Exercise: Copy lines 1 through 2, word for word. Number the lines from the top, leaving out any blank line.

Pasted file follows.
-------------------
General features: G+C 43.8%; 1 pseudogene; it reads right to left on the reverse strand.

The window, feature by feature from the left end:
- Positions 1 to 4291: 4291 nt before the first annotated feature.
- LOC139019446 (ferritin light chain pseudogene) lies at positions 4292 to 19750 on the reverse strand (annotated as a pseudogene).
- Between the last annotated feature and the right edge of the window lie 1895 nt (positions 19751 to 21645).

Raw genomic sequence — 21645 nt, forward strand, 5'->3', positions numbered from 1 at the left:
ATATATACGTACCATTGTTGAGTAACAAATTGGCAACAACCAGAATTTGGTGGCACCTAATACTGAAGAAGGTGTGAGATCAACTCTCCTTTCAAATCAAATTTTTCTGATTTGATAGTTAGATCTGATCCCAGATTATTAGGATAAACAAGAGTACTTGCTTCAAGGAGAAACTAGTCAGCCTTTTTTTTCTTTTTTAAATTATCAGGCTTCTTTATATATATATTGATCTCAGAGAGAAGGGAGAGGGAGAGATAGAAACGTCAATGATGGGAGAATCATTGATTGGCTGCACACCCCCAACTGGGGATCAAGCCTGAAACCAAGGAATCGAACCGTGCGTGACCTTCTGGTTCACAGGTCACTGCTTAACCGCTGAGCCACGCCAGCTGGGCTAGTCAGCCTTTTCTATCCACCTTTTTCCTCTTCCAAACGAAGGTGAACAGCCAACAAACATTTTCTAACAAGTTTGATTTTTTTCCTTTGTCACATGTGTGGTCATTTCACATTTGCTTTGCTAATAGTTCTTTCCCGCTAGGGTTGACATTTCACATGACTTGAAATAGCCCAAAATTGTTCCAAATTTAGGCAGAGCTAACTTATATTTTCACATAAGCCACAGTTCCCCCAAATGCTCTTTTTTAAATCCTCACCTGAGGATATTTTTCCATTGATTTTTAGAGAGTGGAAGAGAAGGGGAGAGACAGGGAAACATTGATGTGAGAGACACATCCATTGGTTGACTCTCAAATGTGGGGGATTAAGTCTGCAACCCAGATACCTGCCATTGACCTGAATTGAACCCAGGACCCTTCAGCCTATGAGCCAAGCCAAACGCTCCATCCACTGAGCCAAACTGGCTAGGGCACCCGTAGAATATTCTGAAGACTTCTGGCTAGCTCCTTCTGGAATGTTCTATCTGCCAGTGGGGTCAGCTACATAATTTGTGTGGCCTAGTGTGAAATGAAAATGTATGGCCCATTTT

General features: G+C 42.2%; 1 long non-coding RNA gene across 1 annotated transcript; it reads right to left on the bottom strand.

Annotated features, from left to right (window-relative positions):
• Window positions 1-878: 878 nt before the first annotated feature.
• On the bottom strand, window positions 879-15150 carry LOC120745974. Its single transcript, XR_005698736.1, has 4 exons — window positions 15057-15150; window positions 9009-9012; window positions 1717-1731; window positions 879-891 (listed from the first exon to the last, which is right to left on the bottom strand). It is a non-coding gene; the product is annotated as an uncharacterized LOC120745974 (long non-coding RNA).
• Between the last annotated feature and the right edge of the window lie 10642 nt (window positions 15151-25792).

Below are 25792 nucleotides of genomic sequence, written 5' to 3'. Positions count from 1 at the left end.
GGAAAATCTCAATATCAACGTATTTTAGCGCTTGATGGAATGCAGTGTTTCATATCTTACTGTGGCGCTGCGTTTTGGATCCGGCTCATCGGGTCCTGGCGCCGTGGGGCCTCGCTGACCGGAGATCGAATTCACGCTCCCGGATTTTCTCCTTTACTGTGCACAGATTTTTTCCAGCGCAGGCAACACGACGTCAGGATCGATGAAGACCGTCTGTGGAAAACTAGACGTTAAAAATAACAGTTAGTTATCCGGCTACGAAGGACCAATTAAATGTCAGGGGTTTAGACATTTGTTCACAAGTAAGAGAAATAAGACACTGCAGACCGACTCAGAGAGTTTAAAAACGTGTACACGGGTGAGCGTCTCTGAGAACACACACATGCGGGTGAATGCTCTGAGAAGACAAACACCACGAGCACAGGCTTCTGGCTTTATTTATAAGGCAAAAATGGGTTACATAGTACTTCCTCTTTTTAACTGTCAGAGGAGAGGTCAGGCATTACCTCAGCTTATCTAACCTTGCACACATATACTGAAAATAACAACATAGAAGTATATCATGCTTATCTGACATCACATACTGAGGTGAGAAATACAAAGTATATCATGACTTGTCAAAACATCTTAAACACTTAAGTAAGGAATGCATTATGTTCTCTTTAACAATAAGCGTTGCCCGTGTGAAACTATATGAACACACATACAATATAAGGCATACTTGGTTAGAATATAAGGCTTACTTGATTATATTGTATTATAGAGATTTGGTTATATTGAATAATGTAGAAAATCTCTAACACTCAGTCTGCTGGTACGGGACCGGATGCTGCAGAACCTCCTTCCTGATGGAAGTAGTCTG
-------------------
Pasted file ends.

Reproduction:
General features: G+C 43.8%; 1 pseudogene; it reads right to left on the reverse strand.

The window, feature by feature from the left end: